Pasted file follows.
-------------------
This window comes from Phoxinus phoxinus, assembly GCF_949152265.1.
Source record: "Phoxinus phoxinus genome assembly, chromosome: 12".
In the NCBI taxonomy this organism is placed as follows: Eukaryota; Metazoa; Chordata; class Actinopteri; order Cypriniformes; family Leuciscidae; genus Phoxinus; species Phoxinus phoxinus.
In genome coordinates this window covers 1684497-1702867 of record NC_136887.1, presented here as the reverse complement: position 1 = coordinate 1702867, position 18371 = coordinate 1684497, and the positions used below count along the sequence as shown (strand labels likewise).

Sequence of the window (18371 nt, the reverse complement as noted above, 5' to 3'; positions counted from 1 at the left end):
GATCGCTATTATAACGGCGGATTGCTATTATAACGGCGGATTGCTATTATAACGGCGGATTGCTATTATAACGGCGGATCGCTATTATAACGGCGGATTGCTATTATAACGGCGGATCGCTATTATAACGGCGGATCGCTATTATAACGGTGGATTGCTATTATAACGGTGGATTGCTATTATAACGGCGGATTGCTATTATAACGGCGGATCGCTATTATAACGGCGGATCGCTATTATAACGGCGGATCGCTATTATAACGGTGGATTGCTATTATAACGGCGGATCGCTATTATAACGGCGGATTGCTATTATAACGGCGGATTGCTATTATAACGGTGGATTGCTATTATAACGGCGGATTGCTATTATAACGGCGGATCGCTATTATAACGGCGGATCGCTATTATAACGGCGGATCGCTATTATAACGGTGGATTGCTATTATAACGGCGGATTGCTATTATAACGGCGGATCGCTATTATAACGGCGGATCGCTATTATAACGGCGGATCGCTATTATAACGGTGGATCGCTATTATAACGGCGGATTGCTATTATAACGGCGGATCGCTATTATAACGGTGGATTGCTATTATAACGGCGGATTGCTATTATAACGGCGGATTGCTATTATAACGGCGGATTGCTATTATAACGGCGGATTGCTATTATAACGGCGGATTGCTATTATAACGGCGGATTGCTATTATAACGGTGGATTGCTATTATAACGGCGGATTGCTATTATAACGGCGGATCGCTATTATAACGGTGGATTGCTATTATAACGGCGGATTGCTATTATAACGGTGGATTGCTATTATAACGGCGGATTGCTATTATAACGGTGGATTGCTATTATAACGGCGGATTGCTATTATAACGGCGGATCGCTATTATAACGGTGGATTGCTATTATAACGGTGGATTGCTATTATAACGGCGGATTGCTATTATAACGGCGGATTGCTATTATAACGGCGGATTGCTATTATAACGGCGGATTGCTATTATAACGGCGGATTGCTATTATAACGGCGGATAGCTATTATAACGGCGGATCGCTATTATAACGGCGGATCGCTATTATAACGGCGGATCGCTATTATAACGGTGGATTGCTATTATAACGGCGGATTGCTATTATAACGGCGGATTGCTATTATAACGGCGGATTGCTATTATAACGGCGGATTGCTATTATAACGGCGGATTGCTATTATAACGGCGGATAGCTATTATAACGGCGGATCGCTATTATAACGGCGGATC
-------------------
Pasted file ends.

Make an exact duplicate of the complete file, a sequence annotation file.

This window comes from Phoxinus phoxinus, assembly GCF_949152265.1.
Source record: "Phoxinus phoxinus genome assembly, chromosome: 12".
In the NCBI taxonomy this organism is placed as follows: Eukaryota; Metazoa; Chordata; class Actinopteri; order Cypriniformes; family Leuciscidae; genus Phoxinus; species Phoxinus phoxinus.
In genome coordinates this window covers 1684497-1702867 of record NC_136887.1, presented here as the reverse complement: position 1 = coordinate 1702867, position 18371 = coordinate 1684497, and the positions used below count along the sequence as shown (strand labels likewise).

Sequence of the window (18371 nt, the reverse complement as noted above, 5' to 3'; positions counted from 1 at the left end):
GATCGCTATTATAACGGCGGATTGCTATTATAACGGCGGATTGCTATTATAACGGCGGATTGCTATTATAACGGCGGATCGCTATTATAACGGCGGATTGCTATTATAACGGCGGATCGCTATTATAACGGCGGATCGCTATTATAACGGTGGATTGCTATTATAACGGTGGATTGCTATTATAACGGCGGATTGCTATTATAACGGCGGATCGCTATTATAACGGCGGATCGCTATTATAACGGCGGATCGCTATTATAACGGTGGATTGCTATTATAACGGCGGATCGCTATTATAACGGCGGATTGCTATTATAACGGCGGATTGCTATTATAACGGTGGATTGCTATTATAACGGCGGATTGCTATTATAACGGCGGATCGCTATTATAACGGCGGATCGCTATTATAACGGCGGATCGCTATTATAACGGTGGATTGCTATTATAACGGCGGATTGCTATTATAACGGCGGATCGCTATTATAACGGCGGATCGCTATTATAACGGCGGATCGCTATTATAACGGTGGATCGCTATTATAACGGCGGATTGCTATTATAACGGCGGATCGCTATTATAACGGTGGATTGCTATTATAACGGCGGATTGCTATTATAACGGCGGATTGCTATTATAACGGCGGATTGCTATTATAACGGCGGATTGCTATTATAACGGCGGATTGCTATTATAACGGCGGATTGCTATTATAACGGTGGATTGCTATTATAACGGCGGATTGCTATTATAACGGCGGATCGCTATTATAACGGTGGATTGCTATTATAACGGCGGATTGCTATTATAACGGTGGATTGCTATTATAACGGCGGATTGCTATTATAACGGTGGATTGCTATTATAACGGCGGATTGCTATTATAACGGCGGATCGCTATTATAACGGTGGATTGCTATTATAACGGTGGATTGCTATTATAACGGCGGATTGCTATTATAACGGCGGATTGCTATTATAACGGCGGATTGCTATTATAACGGCGGATTGCTATTATAACGGCGGATTGCTATTATAACGGCGGATAGCTATTATAACGGCGGATCGCTATTATAACGGCGGATCGCTATTATAACGGCGGATCGCTATTATAACGGTGGATTGCTATTATAACGGCGGATTGCTATTATAACGGCGGATTGCTATTATAACGGCGGATTGCTATTATAACGGCGGATTGCTATTATAACGGCGGATTGCTATTATAACGGCGGATAGCTATTATAACGGCGGATCGCTATTATAACGGCGGATC